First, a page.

In sentencing an eco-terrorist for arson, a federal judge threw in an additional sentence that arguably constitutes “cruel and unusual punishment”: Rebecca Rubin must also read Malcolm Gladwell‘s David and Goliath during her prison stint, as a way to teach her how to use “non-violent means to protesting systems she perceives as unjust.”

A district court judge in Oregon sentenced Rubin to five years after she pleaded guilty to conspiracy and arson charges in connection with a number of firebombings between 1997 and 2001, as part of several environmental and animal rights protests.

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According to The Associated Press, Rubin worked with the Earth Liberation Front and the Animal Liberation Front, which “burned a ski resort in Colorado, wild horse corrals in Oregon and Northern California, and lumber mills and Forest Service offices in Oregon. There were no injuries, and no one died.”

“I reached a point in my early twenties when I could no longer contain or appropriately channel the grief, despair, and powerlessness I felt in response to the mistreatment of animals and the natural world,” Rubin, who turned herself in in 2012 after spending seven years as a fugitive in Canada, wrote in a letter to the judge. “Although at the time I believed my only motivation was my deep love for the earth, I now understand that impatience, anger, egotism and self-righteousness were also involved. In retrospect, I recognise how immature my actions were.”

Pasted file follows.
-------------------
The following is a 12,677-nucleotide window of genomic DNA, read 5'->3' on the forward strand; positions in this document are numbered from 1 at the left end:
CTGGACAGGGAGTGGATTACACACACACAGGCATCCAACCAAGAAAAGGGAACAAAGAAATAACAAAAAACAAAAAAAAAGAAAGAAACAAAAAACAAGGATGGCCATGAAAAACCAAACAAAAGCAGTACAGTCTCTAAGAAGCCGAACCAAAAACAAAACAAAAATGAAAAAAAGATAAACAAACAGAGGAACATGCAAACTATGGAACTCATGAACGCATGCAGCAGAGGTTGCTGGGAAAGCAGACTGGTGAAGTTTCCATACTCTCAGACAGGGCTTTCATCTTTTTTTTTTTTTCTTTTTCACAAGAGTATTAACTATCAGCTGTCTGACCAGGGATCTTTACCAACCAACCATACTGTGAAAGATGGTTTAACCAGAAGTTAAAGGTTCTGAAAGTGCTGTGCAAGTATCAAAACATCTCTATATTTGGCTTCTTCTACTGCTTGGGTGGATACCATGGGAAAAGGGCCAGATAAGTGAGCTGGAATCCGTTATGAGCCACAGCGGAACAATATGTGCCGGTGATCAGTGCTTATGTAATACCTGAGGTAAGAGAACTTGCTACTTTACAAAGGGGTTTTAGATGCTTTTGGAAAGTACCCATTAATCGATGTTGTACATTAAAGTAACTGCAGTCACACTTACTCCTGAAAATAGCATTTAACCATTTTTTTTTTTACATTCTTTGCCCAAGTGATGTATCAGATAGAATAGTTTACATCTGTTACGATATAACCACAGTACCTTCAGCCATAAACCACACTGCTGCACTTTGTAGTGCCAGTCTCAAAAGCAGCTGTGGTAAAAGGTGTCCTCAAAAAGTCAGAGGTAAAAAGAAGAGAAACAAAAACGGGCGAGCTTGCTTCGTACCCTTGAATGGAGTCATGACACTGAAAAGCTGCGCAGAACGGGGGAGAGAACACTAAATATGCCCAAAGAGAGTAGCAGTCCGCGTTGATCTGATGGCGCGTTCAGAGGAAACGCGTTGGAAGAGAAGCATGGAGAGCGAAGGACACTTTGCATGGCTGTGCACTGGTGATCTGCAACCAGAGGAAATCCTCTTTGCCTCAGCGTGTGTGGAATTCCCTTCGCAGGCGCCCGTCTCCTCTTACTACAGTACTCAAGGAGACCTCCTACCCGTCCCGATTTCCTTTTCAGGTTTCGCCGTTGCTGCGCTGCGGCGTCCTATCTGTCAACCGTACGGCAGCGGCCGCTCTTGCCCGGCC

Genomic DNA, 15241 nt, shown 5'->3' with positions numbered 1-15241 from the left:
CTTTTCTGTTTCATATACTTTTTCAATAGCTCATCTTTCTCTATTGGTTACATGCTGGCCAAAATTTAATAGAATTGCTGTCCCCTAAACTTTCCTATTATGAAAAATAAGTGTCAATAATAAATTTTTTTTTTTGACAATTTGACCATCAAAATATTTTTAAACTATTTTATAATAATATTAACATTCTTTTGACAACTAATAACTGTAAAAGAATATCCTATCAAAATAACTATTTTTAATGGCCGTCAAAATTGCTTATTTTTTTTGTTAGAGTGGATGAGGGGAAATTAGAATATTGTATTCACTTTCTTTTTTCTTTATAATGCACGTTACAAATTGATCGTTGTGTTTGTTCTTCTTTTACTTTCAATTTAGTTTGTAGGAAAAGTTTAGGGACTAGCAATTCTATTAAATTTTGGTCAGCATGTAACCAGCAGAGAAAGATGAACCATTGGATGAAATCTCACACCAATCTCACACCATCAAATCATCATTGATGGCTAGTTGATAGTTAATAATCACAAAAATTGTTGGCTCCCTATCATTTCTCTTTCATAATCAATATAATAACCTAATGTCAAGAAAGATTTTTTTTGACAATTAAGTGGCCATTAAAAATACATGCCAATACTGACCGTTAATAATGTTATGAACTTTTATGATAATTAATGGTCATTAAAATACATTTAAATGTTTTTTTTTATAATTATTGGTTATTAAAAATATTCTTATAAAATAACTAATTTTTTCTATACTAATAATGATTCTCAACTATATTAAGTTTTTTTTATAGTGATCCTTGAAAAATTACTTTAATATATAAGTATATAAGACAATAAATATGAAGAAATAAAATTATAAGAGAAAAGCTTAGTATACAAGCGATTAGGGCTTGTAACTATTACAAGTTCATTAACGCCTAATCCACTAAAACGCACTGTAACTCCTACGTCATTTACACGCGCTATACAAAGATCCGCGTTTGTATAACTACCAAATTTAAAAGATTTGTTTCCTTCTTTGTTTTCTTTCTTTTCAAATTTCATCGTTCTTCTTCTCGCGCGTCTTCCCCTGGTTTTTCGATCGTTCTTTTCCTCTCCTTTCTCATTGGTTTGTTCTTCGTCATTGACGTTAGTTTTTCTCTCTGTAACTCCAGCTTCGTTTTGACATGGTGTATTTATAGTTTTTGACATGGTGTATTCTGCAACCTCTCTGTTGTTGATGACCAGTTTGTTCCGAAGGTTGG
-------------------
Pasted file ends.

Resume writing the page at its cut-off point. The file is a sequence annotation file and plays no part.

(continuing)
She was also ordered to pay over $13 million in restitution and perform 200 hours of community service after she gets out of prison. And, in addition to Gladwell, Rubin was ordered to read Nature’s Trust by Mary C. Wood, which “empowers citizens to protect their inalienable property rights to crucial resources.”

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Christopher F. Chabris, writing for The Wall Street Journal, sums up David and Goliath and the rest of the Gladwell oeuvre thusly: “One thing David and Goliath shows is that Mr. Gladwell has not changed his own strategy, despite serious criticism of his prior work. What he presents are mostly just intriguing possibilities and musings about human behavior, but what his publisher sells them as, and what his readers may incorrectly take them for, are lawful, causal rules that explain how the world really works. Mr. Gladwell should acknowledge when he is speculating or working with thin evidentiary soup. Yet far from abandoning his hand or even standing pat, Mr. Gladwell has doubled down. This will surely bring more success to a Goliath of nonfiction writing, but not to his readers.”

So that’s what Rubin is in for.

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